by Michael Choe | May 2, 2019
Twenty was the magic number at this year’s Solar Sprint at Kapolei High School. Students’ solar-powered cars had to cross 20 meters within 20 seconds twice at the competition, followed by another two runs of 20 meters carrying 12 ounces of weight.
And this year marked 20 years of Hawaiian Electric collaborating with the Hawaii Department of Education on this event.
On Monday, April 22, seven elementary and middle schools took part in the 20th Solar Sprint, sponsored by Hawaiian Electric. Participating elementary schools were Nanaikapono, Waianae, and Nanakuli. Participating intermediate and middle schools were Kapolei, Waianae, Ewa Makai, and Waipahu.
“It’s amazing to think that the generation of young students who participated in Solar Sprint over the past 20 years are now adults, raising families and part of our state economy and workforce,” said Kaiulani de Silva, Hawaiian Electric director of education and consumer affairs. “I believe we can make great strides in achieving a sustainable and resilient future for our islands by working together with our young students, partners and communities.”
The Solar Sprint is the culmination of a project assigned to students in which they constructed and tested solar-powered cars in two different categories. In the first test, cars had to cross 20 meters (65 feet) within 20 seconds. If two attempts were successful, the student was considered to have met standards. To exceed standards, cars were required to pass two attempts of 20 meters with an additional 12 ounces of weights added to them. No modifications were allowed in between, meaning the same exact car had to be used for both tests.
Multiple trials were allowed, and students were persistent and determined rather than discouraged when their cars failed. They would reset and quickly figure out what went wrong, make any necessary repairs, and try again. In a show of true sportsmanship, students encouraged others from different schools and grade levels, cheering them on and offering their own advice.
Sunlight was also taken into consideration and attempts only counted when the light meter read 700-foot candles, which is equivalent to the light intensity of 700 candles one foot away from you.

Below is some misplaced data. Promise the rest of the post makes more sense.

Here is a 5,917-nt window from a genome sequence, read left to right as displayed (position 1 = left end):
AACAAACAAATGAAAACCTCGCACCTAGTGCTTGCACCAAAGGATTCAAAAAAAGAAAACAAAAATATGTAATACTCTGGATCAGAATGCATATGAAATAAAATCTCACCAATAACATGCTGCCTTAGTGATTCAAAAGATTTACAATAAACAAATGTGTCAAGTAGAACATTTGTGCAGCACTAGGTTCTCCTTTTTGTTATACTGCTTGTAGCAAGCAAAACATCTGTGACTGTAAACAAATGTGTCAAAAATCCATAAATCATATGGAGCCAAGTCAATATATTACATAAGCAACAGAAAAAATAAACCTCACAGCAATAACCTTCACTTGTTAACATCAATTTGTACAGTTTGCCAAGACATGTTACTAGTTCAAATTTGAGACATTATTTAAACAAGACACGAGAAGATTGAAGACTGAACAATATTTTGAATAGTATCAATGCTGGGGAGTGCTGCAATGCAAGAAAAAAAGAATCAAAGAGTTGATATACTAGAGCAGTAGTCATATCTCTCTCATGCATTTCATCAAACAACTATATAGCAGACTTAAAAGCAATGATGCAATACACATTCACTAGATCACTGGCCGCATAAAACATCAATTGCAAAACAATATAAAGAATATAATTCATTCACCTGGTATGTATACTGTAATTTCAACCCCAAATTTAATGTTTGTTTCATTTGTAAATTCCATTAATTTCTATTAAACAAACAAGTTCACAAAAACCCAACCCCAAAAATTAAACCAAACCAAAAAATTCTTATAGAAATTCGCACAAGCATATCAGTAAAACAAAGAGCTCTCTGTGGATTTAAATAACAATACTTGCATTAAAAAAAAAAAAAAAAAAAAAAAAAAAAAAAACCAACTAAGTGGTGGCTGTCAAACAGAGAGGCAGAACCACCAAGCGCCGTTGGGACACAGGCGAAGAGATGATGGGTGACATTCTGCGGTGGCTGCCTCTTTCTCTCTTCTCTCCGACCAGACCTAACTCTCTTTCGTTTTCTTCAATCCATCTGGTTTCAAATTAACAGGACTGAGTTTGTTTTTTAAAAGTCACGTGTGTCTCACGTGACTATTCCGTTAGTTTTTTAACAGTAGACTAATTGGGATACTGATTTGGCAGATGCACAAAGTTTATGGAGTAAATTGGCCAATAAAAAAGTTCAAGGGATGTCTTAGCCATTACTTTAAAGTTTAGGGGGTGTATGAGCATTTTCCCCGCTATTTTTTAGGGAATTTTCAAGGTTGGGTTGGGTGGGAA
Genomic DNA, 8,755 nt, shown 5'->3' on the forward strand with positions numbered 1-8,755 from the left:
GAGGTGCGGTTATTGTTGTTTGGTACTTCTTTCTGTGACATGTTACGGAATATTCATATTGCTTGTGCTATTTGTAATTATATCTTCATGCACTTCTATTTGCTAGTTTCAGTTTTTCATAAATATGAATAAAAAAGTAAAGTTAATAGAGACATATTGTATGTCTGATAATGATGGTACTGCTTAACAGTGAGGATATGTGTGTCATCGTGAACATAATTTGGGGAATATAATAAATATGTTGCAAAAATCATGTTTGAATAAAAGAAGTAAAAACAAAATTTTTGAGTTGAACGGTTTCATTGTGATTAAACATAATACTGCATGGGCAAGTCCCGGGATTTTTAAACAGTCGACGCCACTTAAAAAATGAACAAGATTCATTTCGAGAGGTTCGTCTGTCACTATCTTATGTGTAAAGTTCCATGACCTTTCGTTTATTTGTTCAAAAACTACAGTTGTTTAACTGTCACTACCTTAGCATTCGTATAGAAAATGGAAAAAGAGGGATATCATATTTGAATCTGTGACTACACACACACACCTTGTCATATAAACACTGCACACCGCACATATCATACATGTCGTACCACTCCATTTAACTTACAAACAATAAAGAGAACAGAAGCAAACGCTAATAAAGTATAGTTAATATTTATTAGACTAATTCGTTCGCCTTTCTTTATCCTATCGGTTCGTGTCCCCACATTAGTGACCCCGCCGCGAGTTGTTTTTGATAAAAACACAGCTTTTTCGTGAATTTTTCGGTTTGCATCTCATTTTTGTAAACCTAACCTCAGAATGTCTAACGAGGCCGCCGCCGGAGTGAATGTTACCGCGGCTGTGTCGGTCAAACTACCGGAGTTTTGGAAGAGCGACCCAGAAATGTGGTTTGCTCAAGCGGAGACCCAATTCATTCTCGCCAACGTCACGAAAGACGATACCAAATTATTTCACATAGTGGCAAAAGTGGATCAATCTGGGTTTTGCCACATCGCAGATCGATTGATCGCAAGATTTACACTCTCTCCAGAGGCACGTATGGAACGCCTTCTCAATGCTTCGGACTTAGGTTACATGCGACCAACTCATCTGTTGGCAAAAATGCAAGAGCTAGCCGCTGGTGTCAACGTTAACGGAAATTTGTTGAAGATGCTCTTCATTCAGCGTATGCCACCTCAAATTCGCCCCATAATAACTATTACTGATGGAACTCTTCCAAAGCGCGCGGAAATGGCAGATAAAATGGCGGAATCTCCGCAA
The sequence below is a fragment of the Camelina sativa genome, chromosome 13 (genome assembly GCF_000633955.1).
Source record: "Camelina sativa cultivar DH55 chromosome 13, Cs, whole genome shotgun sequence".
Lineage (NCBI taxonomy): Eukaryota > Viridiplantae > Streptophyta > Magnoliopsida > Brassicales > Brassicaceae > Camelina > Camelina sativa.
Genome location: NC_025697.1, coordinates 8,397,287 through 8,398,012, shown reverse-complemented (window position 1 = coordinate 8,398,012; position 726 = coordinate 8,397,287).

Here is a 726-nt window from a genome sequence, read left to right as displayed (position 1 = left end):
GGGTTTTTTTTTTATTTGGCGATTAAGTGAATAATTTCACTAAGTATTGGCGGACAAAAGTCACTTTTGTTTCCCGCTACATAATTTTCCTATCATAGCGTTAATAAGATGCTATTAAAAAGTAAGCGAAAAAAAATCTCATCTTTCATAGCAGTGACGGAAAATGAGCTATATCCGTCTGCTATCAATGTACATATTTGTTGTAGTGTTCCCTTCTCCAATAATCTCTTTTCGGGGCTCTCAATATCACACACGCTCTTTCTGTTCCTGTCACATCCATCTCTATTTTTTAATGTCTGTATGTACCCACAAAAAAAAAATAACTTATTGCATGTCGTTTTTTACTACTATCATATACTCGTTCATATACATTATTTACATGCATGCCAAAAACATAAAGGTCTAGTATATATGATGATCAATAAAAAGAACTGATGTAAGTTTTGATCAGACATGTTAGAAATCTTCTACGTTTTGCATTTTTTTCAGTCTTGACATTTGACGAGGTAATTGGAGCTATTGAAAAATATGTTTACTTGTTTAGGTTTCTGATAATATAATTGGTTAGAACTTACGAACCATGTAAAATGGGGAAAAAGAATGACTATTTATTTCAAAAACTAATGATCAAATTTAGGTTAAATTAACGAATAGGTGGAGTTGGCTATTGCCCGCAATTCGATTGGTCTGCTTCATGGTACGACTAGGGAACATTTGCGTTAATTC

Students were both serious and enthusiastic about the event, going through multiple practice runs and expressing their elation as their cars accelerated across the tennis court. Ben and Keestan from Waianae Elementary School described solar energy as “cool and a better way to save the ecosystem.” Other students chimed in saying the event was interesting and fun, and one of the best parts was seeing their cars move solely by solar power.
But it’s not just the kids that love Solar Sprint. Complex Area Superintendent for Nanakuli and Waianae Schools Ann Mahi explained that the program is made possible because of the strong support from teachers.
“We were going to end the program about nine years ago because funding was not available. However, the participating teachers requested to continue the program and they found a way to buy the supplies, rent the buses, and pay for their substitutes,” Mahi said. With the help of the teachers’ passion for their students and the students’ passion to learn more about solar energy, Nanakuli and Waianae Complex Area Project Coordinator Colleen Murakami kept the event running from the start.
In just the few hours I was there, it was apparent Solar Sprint was an event that everyone looked forward to. Students had a “can do” attitude even when they were unable to pass on their first, second, and third attempts. The teachers were also very involved, making sure that their students passed without giving too much help and by allowing them to problem-solve on their own. Above all, the students understood how solar power worked and knew the benefits off the top of their heads, shouting “It’s free, it’s forever, it works super good, and it’s really clean for the environment!”
Michael Choe is a digital communications and social media specialist at Hawaiian Electric Company.